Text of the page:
Furthermore, interactions between China and the Xiongnu opened ways for future forms of conquests. For Chinese government, the Xiongnu people were barbarians who had the strong powers that they had never encountered before, therefore they initially thought that they would be able to suppress and dominte them based on their advantage in numbers. Xiongnu leaders were well-known for their ferocities and cruelty, which at the first place, was difficult for the Chinese court to imagine.

澳洲IT代写_澳洲pte代考_代考一般多少钱As the Xiongnu mainly invaded for Chinese goods and commodities, the use of tributes and gifts developed to be for more than simply commerce; they were tinted with political and military colors. It was stated by Chung-hing Yue that “The presentation of silks and grain from the Han to the Hsiung-nu is merely a clever device to estimate their numbers.” This is an example of the Chinese using tribute in part as a military strategy in order to determine whether they should stay peaceful with the Xiongnu or attempt to drive them out and secure more territories for China.  For China by them, it was difficult for them to get accurate information of the Xiongnu.

Trade between Han China and the Xiongnu also marks the beginning of tribute in the form of people of high social status, namely princesses. Such practices would be undertaken by other states when interacting with China, an indicator that such acts became customary . However, the human tributes sent could also be seen as hostages, so as to prevent an reignition of conflict and war between the states. China wanted for the Xiongnu to become dependent of its markets, people and goods so the Xiongnu can be assimilated. The usage of goods was aimed to yield more than simply commerce, they were also burdened with the tasks of securing foreign relations as the Silk Road became increasingly popular throughout Eurasia. Since the establishment of the Silk Road and Chinese-Xiongnu interactions the use of commodities in the countries have gained multiple layers of uses not a part of their initial design.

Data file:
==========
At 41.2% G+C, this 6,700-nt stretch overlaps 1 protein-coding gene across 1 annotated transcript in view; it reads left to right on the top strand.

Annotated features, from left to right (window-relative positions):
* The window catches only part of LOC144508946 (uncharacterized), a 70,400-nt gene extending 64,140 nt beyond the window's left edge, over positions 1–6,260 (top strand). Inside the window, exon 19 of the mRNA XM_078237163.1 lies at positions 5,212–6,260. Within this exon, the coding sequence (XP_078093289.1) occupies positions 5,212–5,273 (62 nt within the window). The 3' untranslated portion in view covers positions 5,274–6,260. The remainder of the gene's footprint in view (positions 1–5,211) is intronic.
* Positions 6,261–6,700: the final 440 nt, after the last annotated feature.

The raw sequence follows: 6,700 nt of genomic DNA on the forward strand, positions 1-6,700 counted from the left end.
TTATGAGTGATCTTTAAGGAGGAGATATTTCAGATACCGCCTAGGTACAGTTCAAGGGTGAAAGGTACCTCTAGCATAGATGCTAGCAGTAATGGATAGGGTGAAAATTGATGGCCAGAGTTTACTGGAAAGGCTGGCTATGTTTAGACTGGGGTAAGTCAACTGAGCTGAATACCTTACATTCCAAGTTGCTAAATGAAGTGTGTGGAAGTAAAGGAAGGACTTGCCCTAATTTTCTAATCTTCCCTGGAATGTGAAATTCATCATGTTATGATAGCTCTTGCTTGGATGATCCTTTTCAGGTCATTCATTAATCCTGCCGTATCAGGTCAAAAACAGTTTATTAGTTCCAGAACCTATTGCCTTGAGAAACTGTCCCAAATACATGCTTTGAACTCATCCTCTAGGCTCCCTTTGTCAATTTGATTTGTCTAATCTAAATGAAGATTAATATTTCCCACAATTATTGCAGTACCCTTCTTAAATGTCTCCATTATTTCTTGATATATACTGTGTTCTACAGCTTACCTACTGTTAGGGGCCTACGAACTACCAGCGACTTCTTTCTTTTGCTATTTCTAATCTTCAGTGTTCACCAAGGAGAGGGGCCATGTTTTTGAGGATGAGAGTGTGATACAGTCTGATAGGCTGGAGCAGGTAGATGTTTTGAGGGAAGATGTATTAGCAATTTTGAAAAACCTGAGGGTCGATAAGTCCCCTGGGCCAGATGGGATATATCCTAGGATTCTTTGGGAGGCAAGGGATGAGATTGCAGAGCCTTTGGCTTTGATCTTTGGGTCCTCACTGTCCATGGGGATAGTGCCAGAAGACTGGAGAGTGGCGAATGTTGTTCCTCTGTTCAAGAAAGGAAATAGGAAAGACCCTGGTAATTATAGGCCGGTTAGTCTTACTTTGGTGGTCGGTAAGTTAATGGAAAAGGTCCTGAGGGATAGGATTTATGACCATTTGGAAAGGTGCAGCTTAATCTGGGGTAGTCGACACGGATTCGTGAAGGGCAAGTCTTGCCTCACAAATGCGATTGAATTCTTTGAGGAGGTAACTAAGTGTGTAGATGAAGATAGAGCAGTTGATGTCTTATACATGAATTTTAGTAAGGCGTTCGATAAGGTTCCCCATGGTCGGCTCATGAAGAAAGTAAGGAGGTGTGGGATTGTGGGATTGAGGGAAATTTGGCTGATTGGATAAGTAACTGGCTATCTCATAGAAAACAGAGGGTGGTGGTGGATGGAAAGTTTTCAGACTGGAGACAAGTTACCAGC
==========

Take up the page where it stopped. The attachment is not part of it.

Therefore, China began to build the Silk Road, which was not for commercial purposes but rather for defensing the Xiongnu from their territories. They would cooperate with all the forces in the western region to defeat the Xiongnu, They sent Zhang Qian to the west to fulfill the ambition of the emperor. However, because they did not have enough information about the situation in the West, they were finally controlled by Xiongnu. After ten years’ itinerant life, Qian fortunately escaped from them and returned to Chang’an.

Although Qian did not finish the task, surprisingly, he made an excellent summary and analysis of the local customs, landscapes and military forces of each state he saw during his trip. After seven years, when the military forces of Xiongnu were not so strong as before, Qian successfully defeated them, joining the forces of other states in the west. During this battle, he also successfully brought goods from Han to other states along the Silk Road, which led to the establishment of the Silk Road.

In conclusion, it can be estimated that the establishment of the Silk Road had an important effect on shaping the forms of conflicts and commerce among Xiongnu, China and other western states. The ways in which the nomadic culture of the Xiongnu and sedentary community of Han China interacted allowed for the exchanges of ideas, culture, and goods which became prevalent throughout. It would have been interesting to see if such interactions still would have happened or not if the Silk road was never established. Nonetheless, these interactions were irreplaceable in the effects they had on both states, and eventually the rest of the continent to those would become influenced by such ideals in the future.